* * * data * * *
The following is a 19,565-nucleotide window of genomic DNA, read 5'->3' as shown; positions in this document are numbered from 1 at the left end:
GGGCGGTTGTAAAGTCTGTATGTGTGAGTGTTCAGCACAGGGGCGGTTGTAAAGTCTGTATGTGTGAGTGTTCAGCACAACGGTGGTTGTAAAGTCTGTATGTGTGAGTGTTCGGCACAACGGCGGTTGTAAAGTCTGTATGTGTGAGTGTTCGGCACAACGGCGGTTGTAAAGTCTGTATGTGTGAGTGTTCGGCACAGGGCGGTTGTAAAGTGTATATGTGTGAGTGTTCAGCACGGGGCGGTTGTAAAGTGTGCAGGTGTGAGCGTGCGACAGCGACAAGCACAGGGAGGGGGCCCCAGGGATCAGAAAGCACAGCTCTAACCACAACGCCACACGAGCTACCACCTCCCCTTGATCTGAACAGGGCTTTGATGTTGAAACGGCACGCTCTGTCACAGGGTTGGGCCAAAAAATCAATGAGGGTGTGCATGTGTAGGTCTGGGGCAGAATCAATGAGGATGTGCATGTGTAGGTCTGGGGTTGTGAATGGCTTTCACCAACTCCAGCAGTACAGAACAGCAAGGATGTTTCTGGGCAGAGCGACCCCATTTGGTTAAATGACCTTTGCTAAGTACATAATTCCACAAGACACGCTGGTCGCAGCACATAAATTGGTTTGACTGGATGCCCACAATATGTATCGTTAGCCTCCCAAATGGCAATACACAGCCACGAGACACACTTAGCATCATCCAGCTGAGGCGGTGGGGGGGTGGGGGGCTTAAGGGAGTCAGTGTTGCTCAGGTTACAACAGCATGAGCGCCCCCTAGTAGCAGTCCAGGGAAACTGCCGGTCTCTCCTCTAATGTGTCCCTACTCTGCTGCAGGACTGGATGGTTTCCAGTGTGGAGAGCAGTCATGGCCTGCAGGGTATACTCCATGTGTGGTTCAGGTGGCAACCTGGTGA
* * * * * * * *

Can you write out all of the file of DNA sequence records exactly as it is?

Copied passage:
The following is a 19,565-nucleotide window of genomic DNA, read 5'->3' as shown; positions in this document are numbered from 1 at the left end:
GGGCGGTTGTAAAGTCTGTATGTGTGAGTGTTCAGCACAGGGGCGGTTGTAAAGTCTGTATGTGTGAGTGTTCAGCACAACGGTGGTTGTAAAGTCTGTATGTGTGAGTGTTCGGCACAACGGCGGTTGTAAAGTCTGTATGTGTGAGTGTTCGGCACAACGGCGGTTGTAAAGTCTGTATGTGTGAGTGTTCGGCACAGGGCGGTTGTAAAGTGTATATGTGTGAGTGTTCAGCACGGGGCGGTTGTAAAGTGTGCAGGTGTGAGCGTGCGACAGCGACAAGCACAGGGAGGGGGCCCCAGGGATCAGAAAGCACAGCTCTAACCACAACGCCACACGAGCTACCACCTCCCCTTGATCTGAACAGGGCTTTGATGTTGAAACGGCACGCTCTGTCACAGGGTTGGGCCAAAAAATCAATGAGGGTGTGCATGTGTAGGTCTGGGGCAGAATCAATGAGGATGTGCATGTGTAGGTCTGGGGTTGTGAATGGCTTTCACCAACTCCAGCAGTACAGAACAGCAAGGATGTTTCTGGGCAGAGCGACCCCATTTGGTTAAATGACCTTTGCTAAGTACATAATTCCACAAGACACGCTGGTCGCAGCACATAAATTGGTTTGACTGGATGCCCACAATATGTATCGTTAGCCTCCCAAATGGCAATACACAGCCACGAGACACACTTAGCATCATCCAGCTGAGGCGGTGGGGGGGTGGGGGGCTTAAGGGAGTCAGTGTTGCTCAGGTTACAACAGCATGAGCGCCCCCTAGTAGCAGTCCAGGGAAACTGCCGGTCTCTCCTCTAATGTGTCCCTACTCTGCTGCAGGACTGGATGGTTTCCAGTGTGGAGAGCAGTCATGGCCTGCAGGGTATACTCCATGTGTGGTTCAGGTGGCAACCTGGTGA